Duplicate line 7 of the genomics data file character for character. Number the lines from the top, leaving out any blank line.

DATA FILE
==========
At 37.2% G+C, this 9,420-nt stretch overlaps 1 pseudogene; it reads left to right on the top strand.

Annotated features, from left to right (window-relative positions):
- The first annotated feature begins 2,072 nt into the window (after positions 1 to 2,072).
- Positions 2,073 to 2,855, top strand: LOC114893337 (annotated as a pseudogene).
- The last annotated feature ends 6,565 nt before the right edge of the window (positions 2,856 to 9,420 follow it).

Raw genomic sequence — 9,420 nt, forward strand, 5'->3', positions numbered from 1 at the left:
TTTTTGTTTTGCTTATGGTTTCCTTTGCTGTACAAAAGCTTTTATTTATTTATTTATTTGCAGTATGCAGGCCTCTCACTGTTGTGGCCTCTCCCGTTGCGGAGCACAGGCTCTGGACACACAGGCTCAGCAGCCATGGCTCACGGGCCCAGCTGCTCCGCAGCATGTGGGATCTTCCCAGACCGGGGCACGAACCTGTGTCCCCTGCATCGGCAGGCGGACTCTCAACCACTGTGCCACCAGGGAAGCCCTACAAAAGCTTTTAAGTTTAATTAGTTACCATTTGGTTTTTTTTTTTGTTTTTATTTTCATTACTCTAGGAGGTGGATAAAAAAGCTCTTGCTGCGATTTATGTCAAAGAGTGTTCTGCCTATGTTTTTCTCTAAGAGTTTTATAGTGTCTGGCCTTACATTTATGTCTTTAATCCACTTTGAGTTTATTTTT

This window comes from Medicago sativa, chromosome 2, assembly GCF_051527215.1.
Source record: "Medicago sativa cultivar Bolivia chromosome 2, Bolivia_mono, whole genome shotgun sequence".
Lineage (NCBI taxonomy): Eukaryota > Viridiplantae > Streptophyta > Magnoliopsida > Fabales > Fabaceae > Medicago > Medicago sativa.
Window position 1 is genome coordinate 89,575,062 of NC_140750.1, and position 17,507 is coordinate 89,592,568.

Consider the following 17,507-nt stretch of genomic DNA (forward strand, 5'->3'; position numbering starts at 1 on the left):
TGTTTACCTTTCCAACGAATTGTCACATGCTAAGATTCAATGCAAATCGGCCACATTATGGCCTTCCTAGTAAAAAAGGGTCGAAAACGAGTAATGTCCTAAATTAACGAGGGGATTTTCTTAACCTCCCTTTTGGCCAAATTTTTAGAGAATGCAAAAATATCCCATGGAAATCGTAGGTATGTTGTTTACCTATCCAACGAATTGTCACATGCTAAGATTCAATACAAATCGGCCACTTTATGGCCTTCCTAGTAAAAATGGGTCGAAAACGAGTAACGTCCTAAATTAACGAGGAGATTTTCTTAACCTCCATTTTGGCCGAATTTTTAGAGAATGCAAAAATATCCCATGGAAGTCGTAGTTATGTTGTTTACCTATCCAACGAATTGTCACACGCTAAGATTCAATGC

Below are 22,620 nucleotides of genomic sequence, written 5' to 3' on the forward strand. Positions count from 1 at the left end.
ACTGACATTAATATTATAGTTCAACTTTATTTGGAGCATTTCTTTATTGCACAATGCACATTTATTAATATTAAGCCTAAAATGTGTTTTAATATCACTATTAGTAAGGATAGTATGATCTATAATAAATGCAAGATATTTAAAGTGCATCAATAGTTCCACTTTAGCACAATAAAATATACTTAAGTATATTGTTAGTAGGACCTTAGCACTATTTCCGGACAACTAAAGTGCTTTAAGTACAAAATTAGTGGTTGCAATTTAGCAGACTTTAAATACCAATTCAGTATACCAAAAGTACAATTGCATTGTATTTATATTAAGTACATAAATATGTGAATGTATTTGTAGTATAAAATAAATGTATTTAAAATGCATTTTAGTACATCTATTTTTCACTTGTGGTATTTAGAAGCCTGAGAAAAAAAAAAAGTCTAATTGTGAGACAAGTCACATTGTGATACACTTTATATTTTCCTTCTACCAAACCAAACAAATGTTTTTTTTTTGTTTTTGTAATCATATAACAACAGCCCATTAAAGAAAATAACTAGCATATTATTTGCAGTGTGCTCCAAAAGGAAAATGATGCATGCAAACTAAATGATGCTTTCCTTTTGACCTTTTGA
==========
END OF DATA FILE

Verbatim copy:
TTTTTGTTTTGCTTATGGTTTCCTTTGCTGTACAAAAGCTTTTATTTATTTATTTATTTGCAGTATGCAGGCCTCTCACTGTTGTGGCCTCTCCCGTTGCGGAGCACAGGCTCTGGACACACAGGCTCAGCAGCCATGGCTCACGGGCCCAGCTGCTCCGCAGCATGTGGGATCTTCCCAGACCGGGGCACGAACCTGTGTCCCCTGCATCGGCAGGCGGACTCTCAACCACTGTGCCACCAGGGAAGCCCTACAAAAGCTTTTAAGTTTAATTAGTTACCATTTGGTTTTTTTTTTTGTTTTTATTTTCATTACTCTAGGAGGTGGATAAAAAAGCTCTTGCTGCGATTTATGTCAAAGAGTGTTCTGCCTATGTTTTTCTCTAAGAGTTTTATAGTGTCTGGCCTTACATTTATGTCTTTAATCCACTTTGAGTTTATTTTT